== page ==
The twentieth-century history of Cuba borders on fantasy. This diminutive country boldly and repeatedly exercises the foreign policy of a major power. Although closely tied to the United States through most of its modern history, Cuba successfully defied the U.S. government after 1959, consolidated its own power, and defeated an invasion of U.S.-backed exiles at the Bay of Pigs in 1961. Fidel Castro then brought the world alarmingly close to nuclear war in 1962.
Jorge Domínguez presents a comprehensive survey of Cuban international relations since Castro came to power. Domínguez unravels Cuba's response to the 1962 missile crisis and the U.S.-Soviet understandings that emerged from that. He explores the ties that link Cuba to the U.S.S.R. and other Communist countries; analyzes Cuban support for revolutionary movements throughout the world, especially in Latin America and Africa; and assesses the significance of Cuban political and economic relations with Western Europe, Canada, and Japan.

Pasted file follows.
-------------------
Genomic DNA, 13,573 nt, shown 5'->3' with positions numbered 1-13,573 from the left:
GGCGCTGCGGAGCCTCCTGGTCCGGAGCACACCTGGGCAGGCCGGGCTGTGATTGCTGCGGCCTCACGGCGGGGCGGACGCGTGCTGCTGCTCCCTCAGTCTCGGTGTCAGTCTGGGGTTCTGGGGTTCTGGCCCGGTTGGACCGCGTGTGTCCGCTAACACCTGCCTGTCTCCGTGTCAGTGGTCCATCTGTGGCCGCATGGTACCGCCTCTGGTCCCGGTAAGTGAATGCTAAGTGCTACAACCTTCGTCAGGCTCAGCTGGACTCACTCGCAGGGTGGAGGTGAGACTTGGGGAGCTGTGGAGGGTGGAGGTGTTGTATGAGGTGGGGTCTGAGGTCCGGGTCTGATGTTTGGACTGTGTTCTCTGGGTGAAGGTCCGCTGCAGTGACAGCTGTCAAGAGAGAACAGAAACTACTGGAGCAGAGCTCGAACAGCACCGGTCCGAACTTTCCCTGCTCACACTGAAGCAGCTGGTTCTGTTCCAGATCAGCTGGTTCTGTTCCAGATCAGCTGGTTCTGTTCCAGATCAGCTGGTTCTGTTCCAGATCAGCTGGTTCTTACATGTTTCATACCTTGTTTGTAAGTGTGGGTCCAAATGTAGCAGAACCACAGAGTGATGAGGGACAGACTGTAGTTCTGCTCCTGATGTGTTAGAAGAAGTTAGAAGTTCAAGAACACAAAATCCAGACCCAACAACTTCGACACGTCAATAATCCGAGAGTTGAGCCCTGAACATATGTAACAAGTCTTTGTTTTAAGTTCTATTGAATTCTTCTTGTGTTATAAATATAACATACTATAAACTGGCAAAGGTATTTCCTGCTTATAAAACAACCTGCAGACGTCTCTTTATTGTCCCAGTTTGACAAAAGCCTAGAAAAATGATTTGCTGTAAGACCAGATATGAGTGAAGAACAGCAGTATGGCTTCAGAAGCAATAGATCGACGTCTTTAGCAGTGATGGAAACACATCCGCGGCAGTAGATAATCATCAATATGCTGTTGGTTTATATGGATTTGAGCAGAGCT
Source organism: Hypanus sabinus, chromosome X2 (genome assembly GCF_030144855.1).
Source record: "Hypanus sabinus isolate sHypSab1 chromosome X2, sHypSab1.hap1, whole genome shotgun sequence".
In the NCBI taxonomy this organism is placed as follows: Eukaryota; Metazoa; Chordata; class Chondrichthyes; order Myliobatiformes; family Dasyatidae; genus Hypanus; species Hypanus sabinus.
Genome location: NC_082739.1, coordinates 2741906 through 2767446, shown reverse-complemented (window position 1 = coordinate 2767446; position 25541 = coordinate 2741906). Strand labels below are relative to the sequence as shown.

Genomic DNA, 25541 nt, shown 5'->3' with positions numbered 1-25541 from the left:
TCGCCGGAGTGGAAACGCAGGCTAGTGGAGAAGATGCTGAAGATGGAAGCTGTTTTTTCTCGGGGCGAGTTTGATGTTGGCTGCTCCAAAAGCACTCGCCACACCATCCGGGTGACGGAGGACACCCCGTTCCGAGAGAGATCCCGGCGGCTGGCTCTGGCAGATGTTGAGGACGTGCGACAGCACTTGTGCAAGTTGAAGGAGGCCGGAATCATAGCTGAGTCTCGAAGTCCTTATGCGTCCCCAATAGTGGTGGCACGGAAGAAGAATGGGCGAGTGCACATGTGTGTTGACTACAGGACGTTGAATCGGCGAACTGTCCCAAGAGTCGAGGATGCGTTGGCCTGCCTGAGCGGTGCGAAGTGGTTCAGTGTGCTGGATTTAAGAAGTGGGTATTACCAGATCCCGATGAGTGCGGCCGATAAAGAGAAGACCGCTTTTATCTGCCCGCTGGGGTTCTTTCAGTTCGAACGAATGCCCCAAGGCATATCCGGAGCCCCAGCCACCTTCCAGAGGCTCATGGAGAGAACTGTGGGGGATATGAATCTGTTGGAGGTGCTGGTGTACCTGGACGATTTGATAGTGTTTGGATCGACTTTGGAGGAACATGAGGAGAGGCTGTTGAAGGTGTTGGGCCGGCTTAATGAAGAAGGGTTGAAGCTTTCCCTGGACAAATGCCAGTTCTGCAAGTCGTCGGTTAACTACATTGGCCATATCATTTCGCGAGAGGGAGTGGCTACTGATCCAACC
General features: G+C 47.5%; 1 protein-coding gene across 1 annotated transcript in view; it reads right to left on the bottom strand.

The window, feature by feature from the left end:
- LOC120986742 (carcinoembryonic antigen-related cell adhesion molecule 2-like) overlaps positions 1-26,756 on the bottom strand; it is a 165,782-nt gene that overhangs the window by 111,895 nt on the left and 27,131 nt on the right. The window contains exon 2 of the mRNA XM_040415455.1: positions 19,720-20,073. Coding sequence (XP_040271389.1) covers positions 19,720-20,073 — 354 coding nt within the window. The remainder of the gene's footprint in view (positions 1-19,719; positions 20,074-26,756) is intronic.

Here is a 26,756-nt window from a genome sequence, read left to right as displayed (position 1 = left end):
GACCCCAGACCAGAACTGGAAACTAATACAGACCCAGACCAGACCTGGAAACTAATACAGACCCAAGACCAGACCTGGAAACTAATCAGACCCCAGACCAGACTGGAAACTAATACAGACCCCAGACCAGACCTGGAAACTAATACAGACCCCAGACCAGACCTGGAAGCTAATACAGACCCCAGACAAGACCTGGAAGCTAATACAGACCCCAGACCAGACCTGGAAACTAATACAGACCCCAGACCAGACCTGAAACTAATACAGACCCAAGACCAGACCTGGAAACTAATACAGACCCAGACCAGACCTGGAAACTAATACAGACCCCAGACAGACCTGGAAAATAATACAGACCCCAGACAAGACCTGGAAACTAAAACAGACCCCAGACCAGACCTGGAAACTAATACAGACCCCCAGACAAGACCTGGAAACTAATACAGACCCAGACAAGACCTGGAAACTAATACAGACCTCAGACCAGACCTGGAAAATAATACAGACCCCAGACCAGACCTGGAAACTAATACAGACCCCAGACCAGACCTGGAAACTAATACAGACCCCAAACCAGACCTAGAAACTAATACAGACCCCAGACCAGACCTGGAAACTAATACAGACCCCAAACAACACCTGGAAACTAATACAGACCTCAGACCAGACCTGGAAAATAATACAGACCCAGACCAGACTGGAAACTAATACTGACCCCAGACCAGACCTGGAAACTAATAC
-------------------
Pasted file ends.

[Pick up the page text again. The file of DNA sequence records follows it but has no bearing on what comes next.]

Some have charged that Cuba does not have a foreign policy, that Fidel Castro merely takes orders from his Soviet bosses. Domínguez argues that there is indeed a specifically Cuban foreign policy, poised not only between hegemony and autonomy, between compliance and self-assertion, but also between militancy and pragmatism. He believes that within the context of Soviet hegemony Cuba's foreign policy is very much its own, and he marshals impressive evidence to support this belief. His book is based on extensive documentation from Cuba, the United States, and other countries, as well as from many in-depth interviews carried out during trips to Cuba.